“Please let it be blood and gore. Please let it be blood and gore” is the mantra I keep saying to myself, slightly disgusted with the warm lovey-dovey fuzzy feeling I got from the last forced movie review. Finally, the TV alights. “Please let it be blood and gore,” I say it again crossing my fingers. Instead, I’m greeted by an image of a teenage boy holding a baby goat. You got me again Buzz Kill!
“Goats” has an interesting cast. David Duchovny, X-files’ Mulder trades aliens for goats, Ty Burrell continues his dead pan yuppie character, Minnie Driver has a small cameo presumably as Johanna, a spiritual coach, and the lead is played by a “Good Wife” regular, Graham Phillips. In “Goats”, 15-year-old Ellis Whitman (Phillips) lives with his New Age mother (Vera Farmiga) and her platonic friend who is a weed-smoking hippie goat herder/pool boy/landscaper dubbed Goat Man (Duchovny) in Tuscan, Arizona. His mother is slightly neurotic and self-centered, while Goat Man is indulgent and has a roll with the tide attitude. However, life is interrupted when Ellis leaves to attend boarding school and rekindles a relationship with his father, Frank Whitman (Burrell).
This movie is a day in the life of… but its character will ring true for most children of divorce from the X and Y generation. The divorced mother, who never seems to recover from the divorce and so is overly obsessed with herself and her problems that she forgets her children are growing up. The absent father, who moves on with a new wife and new family, but makes futile attempts to reach out to the children of his former marriage, often times too late. The obscure father figures, which linger around the mother, but never quite fill the deep hole that is left from a father’s absence. The anxiety and frustrations felt by Ellis as he tries to make sense of his life and find where he belongs.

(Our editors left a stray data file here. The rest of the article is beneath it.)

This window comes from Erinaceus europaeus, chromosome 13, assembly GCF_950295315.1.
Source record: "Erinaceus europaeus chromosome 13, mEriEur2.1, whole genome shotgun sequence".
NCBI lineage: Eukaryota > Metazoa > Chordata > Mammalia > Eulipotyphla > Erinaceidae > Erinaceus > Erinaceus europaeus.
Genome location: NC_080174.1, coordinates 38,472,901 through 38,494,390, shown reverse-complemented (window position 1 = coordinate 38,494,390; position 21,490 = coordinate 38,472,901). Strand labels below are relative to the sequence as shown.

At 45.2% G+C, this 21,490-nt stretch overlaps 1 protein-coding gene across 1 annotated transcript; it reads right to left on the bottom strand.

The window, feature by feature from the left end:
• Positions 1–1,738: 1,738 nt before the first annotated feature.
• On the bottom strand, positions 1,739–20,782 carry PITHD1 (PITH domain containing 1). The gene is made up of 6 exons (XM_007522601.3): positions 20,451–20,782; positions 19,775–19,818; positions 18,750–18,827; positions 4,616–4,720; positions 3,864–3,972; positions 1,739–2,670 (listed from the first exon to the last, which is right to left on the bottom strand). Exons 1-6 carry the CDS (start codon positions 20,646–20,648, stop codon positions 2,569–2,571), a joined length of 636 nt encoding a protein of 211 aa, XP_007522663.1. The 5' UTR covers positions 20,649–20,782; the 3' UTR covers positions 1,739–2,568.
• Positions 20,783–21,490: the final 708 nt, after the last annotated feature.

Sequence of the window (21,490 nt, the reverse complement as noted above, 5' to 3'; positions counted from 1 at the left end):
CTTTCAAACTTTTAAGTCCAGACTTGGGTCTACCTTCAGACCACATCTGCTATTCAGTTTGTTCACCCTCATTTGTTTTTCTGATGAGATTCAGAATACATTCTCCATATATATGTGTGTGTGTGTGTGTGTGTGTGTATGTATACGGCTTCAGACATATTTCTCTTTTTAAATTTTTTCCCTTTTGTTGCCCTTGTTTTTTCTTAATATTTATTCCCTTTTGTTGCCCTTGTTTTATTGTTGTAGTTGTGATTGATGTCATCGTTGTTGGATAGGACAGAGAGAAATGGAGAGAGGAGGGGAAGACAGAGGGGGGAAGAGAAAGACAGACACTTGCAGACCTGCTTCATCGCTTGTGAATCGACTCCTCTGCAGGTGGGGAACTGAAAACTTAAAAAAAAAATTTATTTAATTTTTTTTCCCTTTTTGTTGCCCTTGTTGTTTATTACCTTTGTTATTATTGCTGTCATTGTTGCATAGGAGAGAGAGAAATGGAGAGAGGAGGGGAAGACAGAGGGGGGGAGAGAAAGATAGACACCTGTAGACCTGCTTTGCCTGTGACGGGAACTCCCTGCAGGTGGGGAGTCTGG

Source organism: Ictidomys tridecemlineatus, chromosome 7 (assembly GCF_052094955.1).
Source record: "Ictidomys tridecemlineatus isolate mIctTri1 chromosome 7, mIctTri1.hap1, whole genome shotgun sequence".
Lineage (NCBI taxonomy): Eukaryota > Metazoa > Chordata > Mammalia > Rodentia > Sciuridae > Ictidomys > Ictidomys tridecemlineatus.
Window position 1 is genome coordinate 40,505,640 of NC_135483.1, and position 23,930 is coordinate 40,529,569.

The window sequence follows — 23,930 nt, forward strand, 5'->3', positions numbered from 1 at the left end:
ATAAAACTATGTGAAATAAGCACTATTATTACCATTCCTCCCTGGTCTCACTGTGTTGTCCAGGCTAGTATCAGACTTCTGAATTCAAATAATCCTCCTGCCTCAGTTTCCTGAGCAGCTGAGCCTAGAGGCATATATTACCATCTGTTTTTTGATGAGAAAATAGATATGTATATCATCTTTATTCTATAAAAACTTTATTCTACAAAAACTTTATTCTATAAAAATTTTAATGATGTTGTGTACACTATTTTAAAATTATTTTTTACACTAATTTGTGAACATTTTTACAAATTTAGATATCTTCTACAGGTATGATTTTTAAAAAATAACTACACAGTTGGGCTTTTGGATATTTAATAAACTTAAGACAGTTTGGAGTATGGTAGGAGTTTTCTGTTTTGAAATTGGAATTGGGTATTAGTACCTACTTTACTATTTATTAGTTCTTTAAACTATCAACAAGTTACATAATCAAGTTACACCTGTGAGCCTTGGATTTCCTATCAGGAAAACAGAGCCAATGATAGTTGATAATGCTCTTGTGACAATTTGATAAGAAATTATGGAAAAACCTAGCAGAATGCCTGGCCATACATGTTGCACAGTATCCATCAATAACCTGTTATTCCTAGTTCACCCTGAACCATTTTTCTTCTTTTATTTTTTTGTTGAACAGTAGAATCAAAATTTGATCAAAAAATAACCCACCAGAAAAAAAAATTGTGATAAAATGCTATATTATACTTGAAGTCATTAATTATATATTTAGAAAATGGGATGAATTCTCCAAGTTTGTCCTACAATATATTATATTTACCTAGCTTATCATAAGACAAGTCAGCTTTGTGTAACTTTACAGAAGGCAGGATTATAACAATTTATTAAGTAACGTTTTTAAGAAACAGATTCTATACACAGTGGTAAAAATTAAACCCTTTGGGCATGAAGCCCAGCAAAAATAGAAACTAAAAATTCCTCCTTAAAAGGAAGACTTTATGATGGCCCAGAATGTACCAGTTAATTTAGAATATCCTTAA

Fortunately, this is a movie and it comes with a happy ending after an hour and 30 minutes. However, for the rest of us, years of deep reflection, therapy, and finally giving up is the only way we’ll move beyond our parents’ mistakes and make sense of our own lives.
Ah,… my teenage self wants to Goth it up and hide away secretly hating myself. Where is Edward Scissorhands when you need him? At least then, we could cut up some of these boxes and vent old frustrations in a creative artistic manner.